Some Sport Troubles

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Gum
750 Sport [BEVEL]
Posts: 219
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Location: Australia

Some Sport Troubles

Post by Gum » Fri Nov 05, 2010 3:38 am

Gday, I have just got my Sport 73 on the road after an engine rebuild. The clutch is slipping badly. I have adjusted correctly, any ideas ???

Also and the one that concerns me, I have oil leaks coming from the Bevels at the top, it looks like where the towers meet the upper housings, please tell me this is an easy fix, cause it doesnt to me.

Thanks Gum

bobnorton
860 GT / GTS
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Location: bromley kent

Post by bobnorton » Fri Nov 05, 2010 8:19 am

Hi Gum, A rebuilt clutch with old parts swopped around can take a while to bed in, too high oil level? too slippery oil? the funny shape plate in the wrong place? enough slack on the center adjustment? cable slack means nothing,clutch center notched by the plates and does not like the new plates? Drive it gently for 10 miles and see if it improves.

wdietz186
888
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Joined: Sun Sep 10, 2006 4:40 pm

Post by wdietz186 » Fri Nov 05, 2010 1:28 pm

Gum, If the leak is at the tube to housing joint try to rotate the tube back and forth a bit.Sometimes the oring gets rolled and distorted when the tube is installed and oil sneaks past.If you get a good grip you can also go up and down gently,that will help unroll things too.A pair of small soft jawed pliers that plumbers use on chrome fittings work if you can narrow the jaws some to gain clearance.Or hard rubber/plastic and reg. pliers if you are careful. If that fails you'll either live with it or lift the heads to replace the rings.But spinning the tubes usually works.
Bill

Gum
750 Sport [BEVEL]
Posts: 219
Joined: Sun Nov 23, 2008 3:15 pm
Location: Australia

Great

Post by Gum » Fri Nov 05, 2010 1:51 pm

Great, lift the heads, that will fun, I dont think its tubes, but I could be wrong, I will give it a go.

Clutch, correct oil, correct adjustment. Fitted by an expert, so it still slips, this cant be happening, but it is.

Thanks for the replies, I expect issues with a rebuilt bike, so one by one I will fix them.

It rides great, runs well super smooth, just the oil leaks are not good from an expert engine re builder, I can fix that clutch in an hour for a few hundred bucks im sure, but those oil leaks. MMMMMM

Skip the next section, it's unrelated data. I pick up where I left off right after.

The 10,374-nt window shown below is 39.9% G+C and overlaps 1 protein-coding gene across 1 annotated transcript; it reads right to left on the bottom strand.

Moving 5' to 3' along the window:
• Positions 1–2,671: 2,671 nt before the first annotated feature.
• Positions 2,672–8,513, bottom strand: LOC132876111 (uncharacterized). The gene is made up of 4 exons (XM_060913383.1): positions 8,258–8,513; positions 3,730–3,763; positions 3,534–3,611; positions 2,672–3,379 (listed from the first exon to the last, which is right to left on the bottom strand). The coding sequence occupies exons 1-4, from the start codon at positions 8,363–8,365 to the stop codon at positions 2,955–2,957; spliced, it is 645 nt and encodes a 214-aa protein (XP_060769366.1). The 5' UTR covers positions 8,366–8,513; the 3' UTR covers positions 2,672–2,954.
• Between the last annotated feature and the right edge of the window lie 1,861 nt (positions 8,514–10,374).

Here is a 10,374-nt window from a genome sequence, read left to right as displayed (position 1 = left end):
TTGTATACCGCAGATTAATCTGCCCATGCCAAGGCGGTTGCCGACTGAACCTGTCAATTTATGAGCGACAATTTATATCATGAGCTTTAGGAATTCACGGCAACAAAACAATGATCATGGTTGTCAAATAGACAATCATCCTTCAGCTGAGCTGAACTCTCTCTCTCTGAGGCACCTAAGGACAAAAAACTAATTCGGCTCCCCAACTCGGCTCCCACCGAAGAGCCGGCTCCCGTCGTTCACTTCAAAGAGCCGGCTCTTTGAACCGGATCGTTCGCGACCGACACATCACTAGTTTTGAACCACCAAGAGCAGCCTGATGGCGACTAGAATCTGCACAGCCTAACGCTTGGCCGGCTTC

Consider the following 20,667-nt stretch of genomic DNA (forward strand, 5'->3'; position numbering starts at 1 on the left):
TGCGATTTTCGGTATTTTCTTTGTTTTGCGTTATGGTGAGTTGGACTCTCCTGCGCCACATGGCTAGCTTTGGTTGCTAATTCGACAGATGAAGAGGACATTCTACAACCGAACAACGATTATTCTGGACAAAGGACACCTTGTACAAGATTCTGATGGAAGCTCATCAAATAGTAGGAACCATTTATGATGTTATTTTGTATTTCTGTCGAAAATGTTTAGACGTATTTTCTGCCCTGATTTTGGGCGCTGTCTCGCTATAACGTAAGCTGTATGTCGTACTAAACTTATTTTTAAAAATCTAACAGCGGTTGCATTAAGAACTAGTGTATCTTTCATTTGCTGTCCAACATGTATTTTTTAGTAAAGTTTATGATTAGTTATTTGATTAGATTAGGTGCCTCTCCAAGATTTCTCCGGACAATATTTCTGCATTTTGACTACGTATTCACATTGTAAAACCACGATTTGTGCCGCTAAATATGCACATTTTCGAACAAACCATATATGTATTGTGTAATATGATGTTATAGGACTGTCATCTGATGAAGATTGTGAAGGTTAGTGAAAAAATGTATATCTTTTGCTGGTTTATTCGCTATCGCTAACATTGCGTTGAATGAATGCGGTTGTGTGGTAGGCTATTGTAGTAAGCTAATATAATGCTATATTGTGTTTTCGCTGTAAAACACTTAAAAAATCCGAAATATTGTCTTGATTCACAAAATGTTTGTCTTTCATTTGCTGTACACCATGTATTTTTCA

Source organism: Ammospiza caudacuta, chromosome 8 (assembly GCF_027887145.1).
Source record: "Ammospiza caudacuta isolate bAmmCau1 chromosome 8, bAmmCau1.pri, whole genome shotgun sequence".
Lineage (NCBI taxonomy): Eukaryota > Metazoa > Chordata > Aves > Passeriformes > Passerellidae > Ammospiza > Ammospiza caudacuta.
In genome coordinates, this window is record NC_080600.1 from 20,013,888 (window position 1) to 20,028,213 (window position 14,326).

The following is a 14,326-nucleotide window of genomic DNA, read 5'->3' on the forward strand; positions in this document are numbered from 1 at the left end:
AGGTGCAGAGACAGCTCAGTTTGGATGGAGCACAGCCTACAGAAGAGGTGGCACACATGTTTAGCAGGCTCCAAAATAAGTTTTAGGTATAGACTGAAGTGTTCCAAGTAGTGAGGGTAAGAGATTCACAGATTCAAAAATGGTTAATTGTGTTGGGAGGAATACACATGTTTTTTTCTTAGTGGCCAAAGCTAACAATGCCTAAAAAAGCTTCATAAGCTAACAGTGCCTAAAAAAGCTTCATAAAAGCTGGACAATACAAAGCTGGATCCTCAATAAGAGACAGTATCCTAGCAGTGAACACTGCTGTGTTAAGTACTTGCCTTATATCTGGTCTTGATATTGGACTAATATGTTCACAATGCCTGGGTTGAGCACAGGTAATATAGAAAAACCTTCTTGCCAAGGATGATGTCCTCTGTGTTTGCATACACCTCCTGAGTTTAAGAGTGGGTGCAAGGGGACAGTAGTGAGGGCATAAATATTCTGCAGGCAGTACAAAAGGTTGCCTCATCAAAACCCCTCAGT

Thanks Gum

Gum
750 Sport [BEVEL]
Posts: 219
Joined: Sun Nov 23, 2008 3:15 pm
Location: Australia

All Sorted

Post by Gum » Fri Nov 05, 2010 11:16 pm

Ok, the clutch is just rubbish. So im getting a surflex, that will fix it.

Then this week I will get both heads off and redo the bevels, that will fix that.

Gum

bobnorton
860 GT / GTS
Posts: 280
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Location: bromley kent

Post by bobnorton » Sun Nov 07, 2010 12:37 am

There were some obscure alterations to clutches over the years, wrong parts?.

machten
MHR / S2
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Post by machten » Mon Nov 08, 2010 3:14 am

Gum,
I have oil leaks coming from the Bevels at the top, it looks like where the towers meet the upper housings
If it is leaking through the upper bevel housing gasket, then it is an upper bevel shimming problem. It is not an easy fix if you haven't done it before. Above the upper bevel bearing, you need to get the bevel gear clearances right or you'll stuff the bevel gears, below the bearing - you need to ensure (given the variable gasket sizes available), that you have shimmed enough tension on the bearing race to stop it from spinning in the alloy mount, while at the same time providing enough compression onto the gasket to make it seal. Unless you have a good selection of the shims, and know what to do, it is not simple. You need to expect to take several shim changes to get it right - that's why you need a good shim selection to work with. (and you'll need the head off to do it). Every shim change you make above the bearing affects the shims you need below the bearing - and vice versa - in order to make the gasket compress and seal.